Product Life Cycle

Dec 13, 2018

Product life cycle model is a theoretical model that identify the product stages and predicts it as well.

It can be very helpful in making decisions on positioning your product, targeting, managing product portfolio, investment, and forecasting sales trends.

It can also be applied to a broad category of products and even on a brand.

It consists of the following stages:

Development phase:

At this stage, you will be developing the product itself, which will be consuming lots of resources without any profits at all.

At this stage as an entrepreneur, you will be keeping your “maker” thinking on, focusing all your time and energy on producing your product or service.

Make sure you don’t fall into the trap of perfection, which can hold you from launching your offering.

An entrepreneur typically seeks the perfect product that can reflect the innovation in the main idea behind the product.

Launching what’s done already can be good enough to give a little taste to your audience and get a hit of feedback to improve.

Keep in mind that it’s a very time and resources consuming stage, so releasing beta and testing is beneficial for setting you on the right path as early as possible.

Lunch phase:

Usually, the product launches with a low amount of sales, low awareness from the clients, heavy marketing spending on awareness with low cash flow.

You would encourage customer awareness of your products, mostly “early adopters” will be your main source of cash.

Preferably use either skimming pricing to only focus on the available profits even if you facing low demand, or penetration pricing to get into the market with relatively low price as far as you can as a start.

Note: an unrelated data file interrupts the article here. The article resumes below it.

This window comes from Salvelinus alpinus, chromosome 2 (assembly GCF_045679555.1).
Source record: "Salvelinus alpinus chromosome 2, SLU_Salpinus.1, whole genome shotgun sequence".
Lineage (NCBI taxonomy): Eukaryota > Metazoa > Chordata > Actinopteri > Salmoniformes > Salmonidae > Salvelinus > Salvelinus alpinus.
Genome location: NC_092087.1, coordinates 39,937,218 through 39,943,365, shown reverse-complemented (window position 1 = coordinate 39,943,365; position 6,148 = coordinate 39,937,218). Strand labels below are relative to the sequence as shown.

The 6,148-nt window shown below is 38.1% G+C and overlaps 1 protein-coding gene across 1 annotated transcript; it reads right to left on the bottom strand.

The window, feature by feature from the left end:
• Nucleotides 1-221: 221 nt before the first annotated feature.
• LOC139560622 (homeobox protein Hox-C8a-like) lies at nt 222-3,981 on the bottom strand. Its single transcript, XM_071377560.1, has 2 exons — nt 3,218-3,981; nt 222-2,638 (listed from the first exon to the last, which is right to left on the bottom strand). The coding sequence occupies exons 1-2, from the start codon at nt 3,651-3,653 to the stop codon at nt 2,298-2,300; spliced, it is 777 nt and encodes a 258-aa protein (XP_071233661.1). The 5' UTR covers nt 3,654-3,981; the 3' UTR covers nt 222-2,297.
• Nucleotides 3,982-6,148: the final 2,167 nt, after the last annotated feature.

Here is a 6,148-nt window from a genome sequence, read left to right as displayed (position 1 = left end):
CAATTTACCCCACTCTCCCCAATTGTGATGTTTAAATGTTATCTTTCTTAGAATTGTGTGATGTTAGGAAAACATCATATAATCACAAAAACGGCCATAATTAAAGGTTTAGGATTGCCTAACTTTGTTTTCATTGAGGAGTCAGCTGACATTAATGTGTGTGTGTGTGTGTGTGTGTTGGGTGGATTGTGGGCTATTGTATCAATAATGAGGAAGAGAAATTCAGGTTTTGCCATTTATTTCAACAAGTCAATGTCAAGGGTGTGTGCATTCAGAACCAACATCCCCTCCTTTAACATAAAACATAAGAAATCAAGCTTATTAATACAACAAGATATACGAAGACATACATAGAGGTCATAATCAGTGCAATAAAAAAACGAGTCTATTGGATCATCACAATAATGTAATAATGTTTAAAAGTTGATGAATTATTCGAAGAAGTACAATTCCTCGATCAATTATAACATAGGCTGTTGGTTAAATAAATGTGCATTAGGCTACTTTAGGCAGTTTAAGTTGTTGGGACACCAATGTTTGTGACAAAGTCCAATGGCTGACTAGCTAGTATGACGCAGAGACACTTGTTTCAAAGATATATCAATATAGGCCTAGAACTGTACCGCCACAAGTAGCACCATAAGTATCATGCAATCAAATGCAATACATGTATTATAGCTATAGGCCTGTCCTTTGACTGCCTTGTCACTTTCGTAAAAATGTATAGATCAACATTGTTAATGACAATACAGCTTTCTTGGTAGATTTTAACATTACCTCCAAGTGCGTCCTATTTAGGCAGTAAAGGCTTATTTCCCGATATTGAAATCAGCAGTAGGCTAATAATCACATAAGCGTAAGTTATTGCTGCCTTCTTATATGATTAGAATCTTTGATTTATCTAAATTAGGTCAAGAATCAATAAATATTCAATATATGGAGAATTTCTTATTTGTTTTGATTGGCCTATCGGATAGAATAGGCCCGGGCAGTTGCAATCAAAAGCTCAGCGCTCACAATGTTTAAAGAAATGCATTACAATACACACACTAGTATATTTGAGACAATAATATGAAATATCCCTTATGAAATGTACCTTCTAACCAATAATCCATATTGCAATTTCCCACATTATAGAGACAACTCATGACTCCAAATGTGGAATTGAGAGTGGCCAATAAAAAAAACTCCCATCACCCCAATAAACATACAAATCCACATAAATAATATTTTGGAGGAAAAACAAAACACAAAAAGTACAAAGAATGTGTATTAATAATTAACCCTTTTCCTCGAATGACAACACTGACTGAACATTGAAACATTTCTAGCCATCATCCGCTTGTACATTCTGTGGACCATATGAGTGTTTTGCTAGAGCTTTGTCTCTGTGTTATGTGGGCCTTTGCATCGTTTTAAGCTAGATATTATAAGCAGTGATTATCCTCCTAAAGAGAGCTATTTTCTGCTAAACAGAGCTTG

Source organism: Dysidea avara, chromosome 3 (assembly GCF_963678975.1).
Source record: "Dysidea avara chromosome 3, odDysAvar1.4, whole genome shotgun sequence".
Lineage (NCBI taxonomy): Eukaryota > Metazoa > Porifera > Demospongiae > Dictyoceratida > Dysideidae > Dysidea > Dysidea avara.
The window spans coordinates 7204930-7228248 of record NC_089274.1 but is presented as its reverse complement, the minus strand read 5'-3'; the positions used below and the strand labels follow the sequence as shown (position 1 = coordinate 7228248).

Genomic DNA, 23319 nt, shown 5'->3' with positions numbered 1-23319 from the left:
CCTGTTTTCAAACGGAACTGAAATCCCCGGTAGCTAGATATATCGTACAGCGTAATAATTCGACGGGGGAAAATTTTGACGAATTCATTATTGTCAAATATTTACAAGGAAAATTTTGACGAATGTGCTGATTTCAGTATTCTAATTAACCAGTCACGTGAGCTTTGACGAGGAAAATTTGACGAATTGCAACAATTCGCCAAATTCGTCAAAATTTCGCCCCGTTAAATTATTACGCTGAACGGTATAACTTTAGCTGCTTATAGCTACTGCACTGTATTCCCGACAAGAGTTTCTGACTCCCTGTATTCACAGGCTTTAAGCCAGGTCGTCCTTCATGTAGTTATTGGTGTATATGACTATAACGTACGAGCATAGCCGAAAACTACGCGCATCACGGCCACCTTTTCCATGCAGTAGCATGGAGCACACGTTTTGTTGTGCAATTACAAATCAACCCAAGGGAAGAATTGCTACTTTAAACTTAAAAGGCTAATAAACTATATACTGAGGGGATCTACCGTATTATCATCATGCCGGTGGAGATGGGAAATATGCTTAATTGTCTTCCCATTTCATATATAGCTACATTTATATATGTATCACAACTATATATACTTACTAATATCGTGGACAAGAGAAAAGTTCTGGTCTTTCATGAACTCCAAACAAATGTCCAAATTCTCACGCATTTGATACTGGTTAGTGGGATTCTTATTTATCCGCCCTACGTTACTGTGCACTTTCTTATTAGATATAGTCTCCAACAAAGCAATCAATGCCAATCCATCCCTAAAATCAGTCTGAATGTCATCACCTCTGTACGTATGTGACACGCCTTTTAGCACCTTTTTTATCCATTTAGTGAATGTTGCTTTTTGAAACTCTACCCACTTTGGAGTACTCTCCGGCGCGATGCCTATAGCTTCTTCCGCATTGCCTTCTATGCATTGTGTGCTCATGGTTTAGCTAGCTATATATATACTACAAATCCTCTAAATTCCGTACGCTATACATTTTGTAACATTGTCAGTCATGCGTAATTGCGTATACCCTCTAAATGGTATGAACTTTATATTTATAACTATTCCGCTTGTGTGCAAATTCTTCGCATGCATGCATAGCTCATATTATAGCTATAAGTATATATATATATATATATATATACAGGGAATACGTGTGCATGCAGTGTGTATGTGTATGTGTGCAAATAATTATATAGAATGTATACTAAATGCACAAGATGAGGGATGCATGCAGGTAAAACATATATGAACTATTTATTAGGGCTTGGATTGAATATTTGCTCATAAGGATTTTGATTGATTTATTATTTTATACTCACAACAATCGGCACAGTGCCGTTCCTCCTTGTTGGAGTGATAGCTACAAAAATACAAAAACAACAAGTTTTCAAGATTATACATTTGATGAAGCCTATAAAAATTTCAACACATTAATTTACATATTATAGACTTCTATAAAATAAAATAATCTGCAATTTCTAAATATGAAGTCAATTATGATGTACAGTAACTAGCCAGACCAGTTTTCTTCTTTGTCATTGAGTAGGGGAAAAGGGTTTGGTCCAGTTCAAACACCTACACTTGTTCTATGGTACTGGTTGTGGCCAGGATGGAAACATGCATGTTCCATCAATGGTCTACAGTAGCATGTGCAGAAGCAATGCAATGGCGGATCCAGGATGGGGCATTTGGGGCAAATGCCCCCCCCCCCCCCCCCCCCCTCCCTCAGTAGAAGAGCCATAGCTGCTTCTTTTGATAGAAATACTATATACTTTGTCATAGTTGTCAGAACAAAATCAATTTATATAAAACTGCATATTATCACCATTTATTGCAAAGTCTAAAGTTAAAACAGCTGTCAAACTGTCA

It’s the phase where you get to know whether the market would accept your product or not.

Growth phase:

Sales grow much faster with positive cash flow.

The cost per unit drops down due to the scale, but it will also attract the new competitors.

You would improve your distributions and maximize your outlets, target wider base and of course work on improving the product quality and features.

Maturity phase

The sales growth rate declines and stabilizes, while the profits increase with the market share and the weaker competitors leave the market.

Prices start to fall while the cost per unit reaches its lowest and most efficient.

You would focus on attracting more new and late users and repositioning in the market.

Most of the marketing budget would go for the differentiation in the market.

Decline phase

The market becomes saturated, while the profits drop rapidly.
It can happen because of the change in customers’ taste, technological advance, or increased competition.

Before reaching this phase you be having a plan for what’s the next product or service you might be able to offer to your current clients base, you can have sub-brand, new product or service, or even pivot your current business.

You would minimize your marketing spendings, maintain your loyal customers and if it all won’t work out, you can only sell out or even shut down.

Summary

It might be hard to identify the current phase of the product, and even to predict the length of the phase.

However, once you identify the current product phase, you will be able to benefit a lot of that valuable information, from targeting, investing, positioning, and predicting sales trends.

About The Author
CEO of Codovia
Hesham Fathi
CEO of Codovia

Hesham is a full-stack web developer, working in the field since 2009, also holds Communication & Electronics Engineering BSC degree.

I'd love to hear your thoughts :

This site uses Akismet to reduce spam. Learn how your comment data is processed.